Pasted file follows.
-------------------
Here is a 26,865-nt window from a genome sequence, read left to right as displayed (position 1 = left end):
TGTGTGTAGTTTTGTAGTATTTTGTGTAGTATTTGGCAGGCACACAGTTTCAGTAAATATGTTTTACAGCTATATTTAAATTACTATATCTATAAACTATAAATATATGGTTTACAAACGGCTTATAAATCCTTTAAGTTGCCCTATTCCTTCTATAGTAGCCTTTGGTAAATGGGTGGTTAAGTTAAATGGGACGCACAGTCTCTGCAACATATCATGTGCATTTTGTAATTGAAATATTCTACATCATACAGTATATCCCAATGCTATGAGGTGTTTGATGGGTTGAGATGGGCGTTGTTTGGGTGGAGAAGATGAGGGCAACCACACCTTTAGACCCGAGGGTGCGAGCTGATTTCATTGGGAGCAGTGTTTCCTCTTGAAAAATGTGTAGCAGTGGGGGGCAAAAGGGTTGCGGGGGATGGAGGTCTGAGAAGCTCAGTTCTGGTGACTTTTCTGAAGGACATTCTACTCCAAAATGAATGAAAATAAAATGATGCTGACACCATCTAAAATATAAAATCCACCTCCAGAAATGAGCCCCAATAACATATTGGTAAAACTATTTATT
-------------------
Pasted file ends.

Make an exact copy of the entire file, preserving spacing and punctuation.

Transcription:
Here is a 26,865-nt window from a genome sequence, read left to right as displayed (position 1 = left end):
TGTGTGTAGTTTTGTAGTATTTTGTGTAGTATTTGGCAGGCACACAGTTTCAGTAAATATGTTTTACAGCTATATTTAAATTACTATATCTATAAACTATAAATATATGGTTTACAAACGGCTTATAAATCCTTTAAGTTGCCCTATTCCTTCTATAGTAGCCTTTGGTAAATGGGTGGTTAAGTTAAATGGGACGCACAGTCTCTGCAACATATCATGTGCATTTTGTAATTGAAATATTCTACATCATACAGTATATCCCAATGCTATGAGGTGTTTGATGGGTTGAGATGGGCGTTGTTTGGGTGGAGAAGATGAGGGCAACCACACCTTTAGACCCGAGGGTGCGAGCTGATTTCATTGGGAGCAGTGTTTCCTCTTGAAAAATGTGTAGCAGTGGGGGGCAAAAGGGTTGCGGGGGATGGAGGTCTGAGAAGCTCAGTTCTGGTGACTTTTCTGAAGGACATTCTACTCCAAAATGAATGAAAATAAAATGATGCTGACACCATCTAAAATATAAAATCCACCTCCAGAAATGAGCCCCAATAACATATTGGTAAAACTATTTATT